My name is Troy and I am an alcoholic. On May 5th, 2018 I celebrated 3 years of sobriety and, for me, this was no easy task. I had never been able to put together any significant time without those demons calling me back into the bottle. It is a time to reflect, though, on not just how hard it was to get here but what it was like before. I have made most of the amends I can, save one, my son. Kind of hard to make amends when you don’t really have any significant contact. It wasn’t always like this.

My son was born in January of 2001 to my wife and me in Cheyenne, Wyoming. My life was, at the time, what I would call “functional.” I was a drinker for sure, but I convinced myself it was under control. The night my wife gave birth I was out drinking at a bar I managed (yea I know, let an alcoholic run a bar, great idea!) and I rushed to the hospital. I was terrified. I looked at that boy and said to myself, “I will be a good dad.” He was a smart little boy and as he grew I saw more and more of me in him. At two, he figured out that if he waited for me to fall asleep he could change the remote and watch whatever he wanted. I would have never found out except daycare called me in one day saying that my little boy was cursing at school. I wondered, “Where did he learn that word?” It was the BAD one, you know which one. Anyway, I went in to the center and he was standing on a chair with a plastic golf club pointing it at the ground saying, “F&#*ing rats!” It was later when I caught him changing Finding Nemo to Bad Boys 2, I figured out where he got it from. Smart kid.

My wife and I had divorced and had a traditional custody agreement. The time I was with him was fun and such an adventure. Those days were always full of, “One more daddy!” One more book, one more movie, one push on the swing, or one more shoulder ride. I loved the ‘one more shoulder ride’ and I can still hear his little giggle as we ran around the house; “Just one more daddy!”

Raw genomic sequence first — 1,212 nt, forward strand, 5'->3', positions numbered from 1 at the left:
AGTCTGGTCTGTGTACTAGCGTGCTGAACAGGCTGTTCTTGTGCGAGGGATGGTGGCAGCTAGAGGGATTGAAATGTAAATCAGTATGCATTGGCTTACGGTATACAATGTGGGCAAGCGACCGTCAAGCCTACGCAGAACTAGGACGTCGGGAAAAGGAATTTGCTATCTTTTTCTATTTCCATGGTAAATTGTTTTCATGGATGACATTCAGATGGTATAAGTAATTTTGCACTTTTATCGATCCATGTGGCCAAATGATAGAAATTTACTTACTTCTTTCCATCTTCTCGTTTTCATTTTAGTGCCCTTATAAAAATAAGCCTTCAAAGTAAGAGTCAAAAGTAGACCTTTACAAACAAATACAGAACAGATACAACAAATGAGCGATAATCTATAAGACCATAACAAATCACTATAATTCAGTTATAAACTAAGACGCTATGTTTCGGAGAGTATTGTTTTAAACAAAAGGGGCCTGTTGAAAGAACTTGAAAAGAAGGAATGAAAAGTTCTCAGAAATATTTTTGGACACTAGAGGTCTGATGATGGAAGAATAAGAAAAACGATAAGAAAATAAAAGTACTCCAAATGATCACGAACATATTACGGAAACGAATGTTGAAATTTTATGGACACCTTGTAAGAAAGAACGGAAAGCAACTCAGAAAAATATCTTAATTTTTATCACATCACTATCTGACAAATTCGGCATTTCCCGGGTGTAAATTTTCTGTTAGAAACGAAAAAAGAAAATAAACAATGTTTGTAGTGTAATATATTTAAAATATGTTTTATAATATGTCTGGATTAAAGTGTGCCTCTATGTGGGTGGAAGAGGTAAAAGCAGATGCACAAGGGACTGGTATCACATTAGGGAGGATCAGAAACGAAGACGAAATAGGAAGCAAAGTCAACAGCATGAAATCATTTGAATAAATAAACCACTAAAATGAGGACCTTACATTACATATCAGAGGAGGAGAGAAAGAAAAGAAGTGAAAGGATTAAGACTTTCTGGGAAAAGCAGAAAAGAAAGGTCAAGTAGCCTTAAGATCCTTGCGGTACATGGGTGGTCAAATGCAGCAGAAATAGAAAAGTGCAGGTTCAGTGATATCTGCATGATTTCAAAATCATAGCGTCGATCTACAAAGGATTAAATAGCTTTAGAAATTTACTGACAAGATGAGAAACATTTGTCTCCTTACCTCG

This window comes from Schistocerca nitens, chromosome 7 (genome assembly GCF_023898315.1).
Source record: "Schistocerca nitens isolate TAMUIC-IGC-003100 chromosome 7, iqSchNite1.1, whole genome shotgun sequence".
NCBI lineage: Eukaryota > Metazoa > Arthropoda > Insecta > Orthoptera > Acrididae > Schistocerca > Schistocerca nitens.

Soon though, that little voice of my son was replaced by a darker one. See, my addiction had found a voice and it too said “one more.” One more drink, one more high, one more late night; and I listened. I was in and out of my son’s life at this point and not all of it was bad but I was, to say the least, unreliable. At one point when he was 12 I was able to put some time together and get the chance to see him again, but see I never solved my problem with that other voice and it creeped back in. Cunning and powerful it whispered, “You can drink one more time, you can handle it.” I couldn’t, so after several troubling years and my second divorce, I gave up and came to Transformations.

In the program I work we talk about one day at a time, and I have done my best to practice this for the last three years. I fall short every day but I keep fighting. It is in the moment that the dark voice has no power. Surrounded by a great support network, I keep it up every day. I go to bed and breathe, thinking, “I didn’t drink today. It was a good day.”

My son is 17 now and rightfully wants little to do with me these days. I got an email at Christmas and again for his birthday and I count those as gifts. I can’t change the actions of my past but I can live right today. I think about that kiddo every day and I pray that he doesn’t have the same demon whispering to him in the future. So I continue every day trying to do the next right thing and keeping it simple. On days that are tougher, I think I can hear that little boy whisper to me, “One more daddy!” and I know I can make it one more day. One day at a time.

 

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